4. Dr. Holland is aware that HealthAmerica is submitting a proposal to the University.

5. It is true that the $1.5 million savings was a result of the closing of the Traditional Plan. However, the additional $5 million annual savings is a direct result of the Blue Cross proposal for a multi-year plan to continue the January-June 1995 savings.

6. The proposal Blue Cross rates would be capped increases. The caps are unique, and will be based on experience. If the experience is low, the rates will be lower than the caps, but will not exceed the caps.

Somehow, this notion of a "monopoly" has gained a credibility it does not deserve. The fact is the University has hundreds of sole source contracts for virtually every kind of service and product. We choose to do this because it is efficient, permits us to manage one provider, and allows us to use our economic leverage to gain advantages in service and price. In addition, a monopoly occurs when the seller has overwhelming strength and the buyer is at a disadvantage. That is not the case presently, and we are too large a "buyer" for it to become so in the future.

This proposal was presented to us by Blue Cross as a business proposition for us to consider. We will review this proposition, as well as HealthAmerica's proposal, and we will do so cooperatively through the appropriate staff and faculty committees. Let me also be clear in saying that no decision has yet been made on either proposal. May I say again, we are committed to an open dialogue with faculty and staff.


Too much time being spent on complaints of a few dental faculty

(Editor's note: The following letter, written to Provost James Maher, is being published here at the request of the author.)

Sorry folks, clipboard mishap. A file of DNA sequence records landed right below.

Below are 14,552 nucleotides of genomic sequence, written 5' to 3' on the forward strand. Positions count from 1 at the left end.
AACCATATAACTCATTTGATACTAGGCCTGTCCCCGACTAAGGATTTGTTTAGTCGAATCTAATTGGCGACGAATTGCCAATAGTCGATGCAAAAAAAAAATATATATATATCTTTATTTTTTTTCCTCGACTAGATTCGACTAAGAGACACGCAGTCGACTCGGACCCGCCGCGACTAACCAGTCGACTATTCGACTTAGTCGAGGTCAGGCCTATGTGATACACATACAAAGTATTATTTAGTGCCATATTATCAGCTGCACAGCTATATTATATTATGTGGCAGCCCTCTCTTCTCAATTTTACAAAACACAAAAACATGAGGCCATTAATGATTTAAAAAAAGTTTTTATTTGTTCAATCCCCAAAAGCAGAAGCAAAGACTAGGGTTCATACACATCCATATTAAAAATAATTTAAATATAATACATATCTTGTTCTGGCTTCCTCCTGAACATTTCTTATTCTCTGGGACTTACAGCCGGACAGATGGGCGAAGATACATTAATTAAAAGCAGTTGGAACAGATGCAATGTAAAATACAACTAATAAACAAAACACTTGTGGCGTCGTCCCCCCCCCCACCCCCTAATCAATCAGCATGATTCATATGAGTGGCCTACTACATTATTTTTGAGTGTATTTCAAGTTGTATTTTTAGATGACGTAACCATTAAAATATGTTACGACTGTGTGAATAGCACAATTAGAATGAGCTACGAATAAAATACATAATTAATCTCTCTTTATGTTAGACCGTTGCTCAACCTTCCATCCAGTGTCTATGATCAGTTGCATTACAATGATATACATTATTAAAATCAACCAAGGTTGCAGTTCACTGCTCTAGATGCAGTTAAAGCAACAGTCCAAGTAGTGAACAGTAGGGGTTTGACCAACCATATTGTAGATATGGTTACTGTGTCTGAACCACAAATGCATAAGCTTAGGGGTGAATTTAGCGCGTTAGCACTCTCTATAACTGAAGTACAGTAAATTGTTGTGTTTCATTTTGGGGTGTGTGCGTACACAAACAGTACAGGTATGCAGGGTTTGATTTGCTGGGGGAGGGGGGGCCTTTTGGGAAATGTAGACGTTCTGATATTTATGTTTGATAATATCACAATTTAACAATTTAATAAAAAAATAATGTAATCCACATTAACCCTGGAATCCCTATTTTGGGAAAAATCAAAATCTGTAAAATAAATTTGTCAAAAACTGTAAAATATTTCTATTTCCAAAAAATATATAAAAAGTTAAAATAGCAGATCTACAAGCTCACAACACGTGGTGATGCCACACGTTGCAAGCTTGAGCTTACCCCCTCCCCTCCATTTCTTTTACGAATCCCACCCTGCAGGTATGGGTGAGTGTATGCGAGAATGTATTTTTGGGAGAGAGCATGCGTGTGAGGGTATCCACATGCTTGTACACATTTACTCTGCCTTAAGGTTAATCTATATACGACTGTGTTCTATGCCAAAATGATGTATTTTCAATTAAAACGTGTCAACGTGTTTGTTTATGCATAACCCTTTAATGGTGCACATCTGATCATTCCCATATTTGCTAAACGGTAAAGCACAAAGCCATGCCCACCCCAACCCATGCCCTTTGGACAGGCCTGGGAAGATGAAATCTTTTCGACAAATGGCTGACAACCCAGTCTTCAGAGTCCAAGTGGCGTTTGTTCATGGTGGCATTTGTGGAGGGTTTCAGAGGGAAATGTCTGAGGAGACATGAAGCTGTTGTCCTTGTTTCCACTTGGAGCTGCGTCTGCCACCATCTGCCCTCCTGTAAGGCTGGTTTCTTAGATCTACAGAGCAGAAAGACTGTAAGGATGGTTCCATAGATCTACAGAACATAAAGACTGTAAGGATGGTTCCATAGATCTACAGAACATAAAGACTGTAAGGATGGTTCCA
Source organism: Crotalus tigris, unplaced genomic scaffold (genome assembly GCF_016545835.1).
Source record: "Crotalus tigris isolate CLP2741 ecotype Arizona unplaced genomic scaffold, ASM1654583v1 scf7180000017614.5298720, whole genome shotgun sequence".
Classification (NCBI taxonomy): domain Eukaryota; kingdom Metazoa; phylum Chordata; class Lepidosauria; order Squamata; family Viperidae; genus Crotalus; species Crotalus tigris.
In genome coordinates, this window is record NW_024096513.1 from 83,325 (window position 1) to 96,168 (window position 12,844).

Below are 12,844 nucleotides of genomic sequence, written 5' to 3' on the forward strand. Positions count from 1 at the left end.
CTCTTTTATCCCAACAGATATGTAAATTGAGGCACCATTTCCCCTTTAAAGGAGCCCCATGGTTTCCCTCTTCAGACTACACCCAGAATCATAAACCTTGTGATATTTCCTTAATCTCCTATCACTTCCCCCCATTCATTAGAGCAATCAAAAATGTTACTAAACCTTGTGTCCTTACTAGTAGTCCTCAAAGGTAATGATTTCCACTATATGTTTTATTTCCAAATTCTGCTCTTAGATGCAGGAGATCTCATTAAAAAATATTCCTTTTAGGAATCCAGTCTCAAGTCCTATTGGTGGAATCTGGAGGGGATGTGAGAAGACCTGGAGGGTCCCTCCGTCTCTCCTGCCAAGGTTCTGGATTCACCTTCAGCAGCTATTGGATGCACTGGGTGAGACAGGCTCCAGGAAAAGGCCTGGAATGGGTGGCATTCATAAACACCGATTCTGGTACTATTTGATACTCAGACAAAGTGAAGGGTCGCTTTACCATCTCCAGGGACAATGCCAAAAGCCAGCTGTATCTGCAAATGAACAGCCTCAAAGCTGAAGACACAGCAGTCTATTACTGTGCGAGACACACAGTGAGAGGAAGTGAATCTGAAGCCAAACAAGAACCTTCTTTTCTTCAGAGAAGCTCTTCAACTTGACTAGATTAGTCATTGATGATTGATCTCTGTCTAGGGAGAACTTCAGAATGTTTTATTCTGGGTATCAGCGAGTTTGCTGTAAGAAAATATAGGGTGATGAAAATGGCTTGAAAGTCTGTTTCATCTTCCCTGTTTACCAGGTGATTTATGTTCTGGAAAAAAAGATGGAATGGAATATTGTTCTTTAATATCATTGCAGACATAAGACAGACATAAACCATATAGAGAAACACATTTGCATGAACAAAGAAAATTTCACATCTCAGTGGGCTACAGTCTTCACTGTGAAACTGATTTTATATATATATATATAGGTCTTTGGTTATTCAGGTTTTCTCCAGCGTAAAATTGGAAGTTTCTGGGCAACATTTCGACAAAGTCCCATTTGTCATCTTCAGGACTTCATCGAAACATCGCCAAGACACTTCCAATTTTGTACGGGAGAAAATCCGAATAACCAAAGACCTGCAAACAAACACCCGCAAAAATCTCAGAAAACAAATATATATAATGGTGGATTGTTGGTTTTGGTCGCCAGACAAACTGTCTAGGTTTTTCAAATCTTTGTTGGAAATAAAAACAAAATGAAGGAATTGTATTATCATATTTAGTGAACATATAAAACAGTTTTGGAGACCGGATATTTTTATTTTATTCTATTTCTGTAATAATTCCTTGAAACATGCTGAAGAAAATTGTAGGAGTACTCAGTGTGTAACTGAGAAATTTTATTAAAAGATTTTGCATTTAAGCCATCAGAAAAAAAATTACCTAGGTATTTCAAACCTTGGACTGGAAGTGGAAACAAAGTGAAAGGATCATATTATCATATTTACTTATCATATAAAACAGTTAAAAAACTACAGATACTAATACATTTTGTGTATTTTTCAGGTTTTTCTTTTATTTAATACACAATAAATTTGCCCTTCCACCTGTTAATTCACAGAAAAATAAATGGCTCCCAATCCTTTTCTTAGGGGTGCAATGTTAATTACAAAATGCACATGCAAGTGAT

Dear Dr. Maher:

Over the course of the last year, several faculty have taken the time to mount a campaign against the current administration of the School of Dental Medicine. As one of the division heads, I take a personal offense at many of their allegations. The time that I have spent answering questions from the University Senate Process Review Sub-Committee has been excessive. The allegations, complaints and criticisms of this administration from small groups of disgruntled faculty have been counter-productive to the academic mission of this school.

Although these selected faculty members have met with you and others in the Provost's office, it is my personal feeling that they do not represent the true feelings of the majority of our faculty here at the dental school. In fact, several clinical faculty have voiced their disdain at the thought that mostly non-clinical faculty are speaking for them. The potential for further polarization of basic science vs. clinical faculty will only be made worse if this situation continues.

Over the last five years, the School of Dental Medicine has gotten stronger. The reorganization of the administrative and academic departments has allowed for streamlining and budgetary control. Out-patient operations have been updated and modernized to reflect changes in dental care delivery. Research funding has increased. The School of Dental Medicine now ranks 19 of 55 dental schools in funding dollars. A revised curriculum is now fully implemented and student passing rates on National Boards and Regional Exams has significantly improved.

Therefore, it is my personal impression that the allegations made by those selected faculty do not represent reality, however, they have spent hours of time mounting a "campaign of negativism." Please understand that most of the faculty, staff and students believe in and actively support the administration of the School of Dental Medicine.

I would be happy to discuss this further, however, all too much time has been spent on these issues. I, along with other members of the administration, appreciate the time you have spent dealing with our faculty. Hopefully, all sides of these allegations, complaints and criticisms will be heard and the flurry of activity will soon calm down.

Margaret A. Elliott

Associate Professor

Head, Division of Administration

School of Dental Medicine


Dental alumni group former president supports school's dean

To the editor:

As immediate past president of the Dental Alumni Association of the University of Pittsburgh School of Dental Medicine, I have a great opportunity to interact with not only the alumni but with the faculty and students.

During the course of any conversation relative to the School of Dental Medicine, great concern is always directed towards funding, leadership and standing of our school.